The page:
Research Blog

Mental Illness Falls by the Wayside

Posted on May 27th, 2009

I humbly apologize about the lack of updates lately. I've have been working diligently to keep things updated, but there has been a lot of "life" happening on the home front lately.
One of our members Anne Hargrove has written an excellent article that was recently published in Daily News Journal

"Mental Illness Falls by the Wayside". Her views are so true to our core mission here at It was dropped from the archives, so she graciously gave me permission to post it here.
Anne has also volunteered to help out with some of the blogging from time to time and I hope to see some more members join in the conversation in the future. I would love to see this site be an open forum for the discussion about peoples views on where we stand with this issue. The direct or indirect affect mental illness has had on peoples lives, and things we can do for our next generation, thus allowing them the opportunity see the writing on the wall. You can also keep up with her personal blog at Anne Hargrove


Mental Illness Falls by the Wayside

Often, while perusing a myriad of news sources, I run across a health awareness/advocacy piece. Past and still important topics of concern include AIDS, cancer, heart disease and diabetes; It comes as no surprise really, given the provident advance in science and modern medicine, as well as the recent surge in political superiority concerning the health-care issue as opposed to the diseases.

What is appalling, however, is the lack of education and acceptance in connection to mental illness. While it is true that various media outlets have given a brief, and mediocre at best, viewpoint of the issue, it is almost always glamorized by the tragedies bestowed upon others; or it’s in relation to the uninsured. We need to address the real issue, mental illness itself and the ineffable pain it causes the individuals, families, friends, and communities.

According to The National Institute of Mental Health (N.I.M.H.), “An estimated 26.2 percent of adults 18 and older (1 in 4) suffer from a diagnosable mental disorder,” and “nearly half (45 percent) of those with any mental disorder meet criteria for two or more disorders, with severity strongly related to co-morbidity.” Tennessee is no exception. A survey conducted in 2002 by The National Mental Health Information Center, and provided by, lists the state of Tennessee at number 16 out of 50 states, with 237,202 residents diagnosed with a serious mental illness.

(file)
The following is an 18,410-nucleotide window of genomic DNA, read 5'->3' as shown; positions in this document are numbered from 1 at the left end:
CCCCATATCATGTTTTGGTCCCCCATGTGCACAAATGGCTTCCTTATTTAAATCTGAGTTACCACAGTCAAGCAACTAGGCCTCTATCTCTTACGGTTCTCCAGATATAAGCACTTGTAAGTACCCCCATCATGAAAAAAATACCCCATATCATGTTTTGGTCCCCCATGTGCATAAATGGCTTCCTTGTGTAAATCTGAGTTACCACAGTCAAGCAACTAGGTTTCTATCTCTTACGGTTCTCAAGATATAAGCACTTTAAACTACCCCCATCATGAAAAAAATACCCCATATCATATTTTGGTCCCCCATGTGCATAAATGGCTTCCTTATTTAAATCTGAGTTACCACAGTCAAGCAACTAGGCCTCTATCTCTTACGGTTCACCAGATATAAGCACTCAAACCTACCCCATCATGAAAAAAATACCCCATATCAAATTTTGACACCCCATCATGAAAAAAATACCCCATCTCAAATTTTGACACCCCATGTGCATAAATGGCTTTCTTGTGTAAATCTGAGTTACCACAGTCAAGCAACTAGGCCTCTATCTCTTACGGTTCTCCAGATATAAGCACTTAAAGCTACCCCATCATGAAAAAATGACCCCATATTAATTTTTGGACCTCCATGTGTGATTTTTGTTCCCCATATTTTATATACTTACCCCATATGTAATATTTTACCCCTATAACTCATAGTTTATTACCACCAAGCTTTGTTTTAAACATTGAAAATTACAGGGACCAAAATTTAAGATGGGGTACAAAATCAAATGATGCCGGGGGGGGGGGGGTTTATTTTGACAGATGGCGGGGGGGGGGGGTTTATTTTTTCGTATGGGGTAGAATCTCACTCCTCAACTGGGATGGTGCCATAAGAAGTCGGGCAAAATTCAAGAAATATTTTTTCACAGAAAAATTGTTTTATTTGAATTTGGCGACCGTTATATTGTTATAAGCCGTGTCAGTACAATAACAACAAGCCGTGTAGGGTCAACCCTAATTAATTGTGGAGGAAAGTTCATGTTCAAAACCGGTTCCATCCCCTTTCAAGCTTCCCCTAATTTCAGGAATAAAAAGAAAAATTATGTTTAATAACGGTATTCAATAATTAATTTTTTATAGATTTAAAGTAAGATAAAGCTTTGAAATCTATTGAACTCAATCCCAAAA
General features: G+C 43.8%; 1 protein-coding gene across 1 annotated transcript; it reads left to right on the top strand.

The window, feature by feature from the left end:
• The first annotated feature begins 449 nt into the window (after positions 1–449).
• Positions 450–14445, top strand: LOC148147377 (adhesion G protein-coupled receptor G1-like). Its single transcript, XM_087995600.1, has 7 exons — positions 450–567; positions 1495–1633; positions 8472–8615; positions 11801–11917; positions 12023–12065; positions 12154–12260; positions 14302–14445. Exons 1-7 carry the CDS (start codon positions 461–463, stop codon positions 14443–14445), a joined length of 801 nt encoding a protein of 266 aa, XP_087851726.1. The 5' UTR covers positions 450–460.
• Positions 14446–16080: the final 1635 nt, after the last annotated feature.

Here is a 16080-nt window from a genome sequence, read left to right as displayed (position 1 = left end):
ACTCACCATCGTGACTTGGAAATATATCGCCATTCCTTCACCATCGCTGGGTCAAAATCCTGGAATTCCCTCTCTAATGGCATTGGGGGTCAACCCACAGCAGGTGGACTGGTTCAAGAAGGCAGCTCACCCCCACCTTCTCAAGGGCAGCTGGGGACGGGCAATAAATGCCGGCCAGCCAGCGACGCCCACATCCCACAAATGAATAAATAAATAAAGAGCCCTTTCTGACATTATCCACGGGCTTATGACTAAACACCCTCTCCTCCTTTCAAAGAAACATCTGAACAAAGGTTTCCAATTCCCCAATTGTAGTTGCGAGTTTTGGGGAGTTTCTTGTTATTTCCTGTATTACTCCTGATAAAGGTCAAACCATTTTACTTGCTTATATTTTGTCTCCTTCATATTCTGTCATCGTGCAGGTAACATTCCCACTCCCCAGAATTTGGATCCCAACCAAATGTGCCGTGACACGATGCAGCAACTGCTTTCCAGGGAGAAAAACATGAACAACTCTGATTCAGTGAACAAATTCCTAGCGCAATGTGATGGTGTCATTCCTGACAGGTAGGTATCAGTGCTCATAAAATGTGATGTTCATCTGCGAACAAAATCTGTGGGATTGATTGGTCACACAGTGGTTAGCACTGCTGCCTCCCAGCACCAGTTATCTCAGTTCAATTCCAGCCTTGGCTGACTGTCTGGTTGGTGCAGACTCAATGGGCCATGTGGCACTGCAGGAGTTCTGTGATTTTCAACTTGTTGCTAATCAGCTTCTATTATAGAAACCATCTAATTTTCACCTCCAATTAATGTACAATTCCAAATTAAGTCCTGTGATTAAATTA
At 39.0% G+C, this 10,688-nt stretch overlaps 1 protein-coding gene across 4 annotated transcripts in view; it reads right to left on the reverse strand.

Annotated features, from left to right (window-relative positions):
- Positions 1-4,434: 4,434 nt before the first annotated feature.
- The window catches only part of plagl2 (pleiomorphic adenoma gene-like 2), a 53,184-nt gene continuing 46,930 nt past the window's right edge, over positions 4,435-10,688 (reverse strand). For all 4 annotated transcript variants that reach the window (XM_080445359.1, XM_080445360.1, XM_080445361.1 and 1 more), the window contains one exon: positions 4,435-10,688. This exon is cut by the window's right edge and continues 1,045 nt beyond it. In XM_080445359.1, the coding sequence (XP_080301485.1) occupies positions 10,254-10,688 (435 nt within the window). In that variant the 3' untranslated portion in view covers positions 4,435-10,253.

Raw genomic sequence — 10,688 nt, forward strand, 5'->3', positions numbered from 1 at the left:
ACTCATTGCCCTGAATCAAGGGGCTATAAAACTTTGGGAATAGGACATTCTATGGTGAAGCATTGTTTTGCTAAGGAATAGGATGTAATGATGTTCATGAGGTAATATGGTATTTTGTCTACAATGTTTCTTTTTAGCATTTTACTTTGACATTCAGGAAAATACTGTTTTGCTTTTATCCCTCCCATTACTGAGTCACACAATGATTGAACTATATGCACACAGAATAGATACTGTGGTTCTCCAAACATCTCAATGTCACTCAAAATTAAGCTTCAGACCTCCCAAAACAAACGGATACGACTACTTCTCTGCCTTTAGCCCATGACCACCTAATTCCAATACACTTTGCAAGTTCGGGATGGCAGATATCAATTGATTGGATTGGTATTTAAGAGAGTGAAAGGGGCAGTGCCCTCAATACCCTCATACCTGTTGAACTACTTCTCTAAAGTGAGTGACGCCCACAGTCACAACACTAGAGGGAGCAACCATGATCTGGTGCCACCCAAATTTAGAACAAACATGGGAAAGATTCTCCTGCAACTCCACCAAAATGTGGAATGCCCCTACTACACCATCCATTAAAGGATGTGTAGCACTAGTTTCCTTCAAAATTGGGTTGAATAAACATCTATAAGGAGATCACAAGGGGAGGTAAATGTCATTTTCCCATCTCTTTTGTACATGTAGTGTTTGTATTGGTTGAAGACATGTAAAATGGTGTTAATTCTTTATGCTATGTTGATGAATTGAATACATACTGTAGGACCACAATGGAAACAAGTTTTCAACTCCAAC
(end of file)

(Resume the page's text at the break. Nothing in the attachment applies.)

Even more disturbing than the immense number of people with mental illness is the stigma attached to the disease, which far too often is death. An average of 741 residents die of suicide each year in Tennessee alone, which equals about two suicides per day. Suicide is also the ninth-ranking cause of death in Tennessee. Poisoning, otherwise known as accidental overdose, is the second-leading cause of death in Tennessee, although if half of undetermined intent poisonings were self-inflicted, suicides in this state would rise another 4 percent, according to The Suicide Prevention Resource Center.

Mental Health America recently released findings from a study done on public understanding and comfort with mental illness. While the study showed improvement on the knowledge of mental disorders, the social acceptance and support of disorders such as bi-polar, schizophrenia, and major depression fell short in comparison to other diseases such as cancer and diabetes. “The discomfort Americans continue to feel towards people with mental illness is disconcerting. Societal acceptance and support is instrumental in helping individuals and families facing mental health issues recover and enjoy healthy, fulfilling lives in their community,” says Dr. David L. Shern, president and CEO of Mental Health America.

The bottom line is, until we stop ignoring the obvious signs and our society decides to treat the illness as a serious health concern, we will continue to see horrific tragedies such as suicide, overdose and school violence on a regular basis.

When AIDS first surfaced as a health crisis, a term was coined, “Silence equals death.” I find this term more than suitable for the situation at hand. We must embrace this issue in order to better promote a peaceful resolution. We must, or else silence will surely equal more avoidable deaths and destruction.

Anne Hargrove

You must be a member to add a comment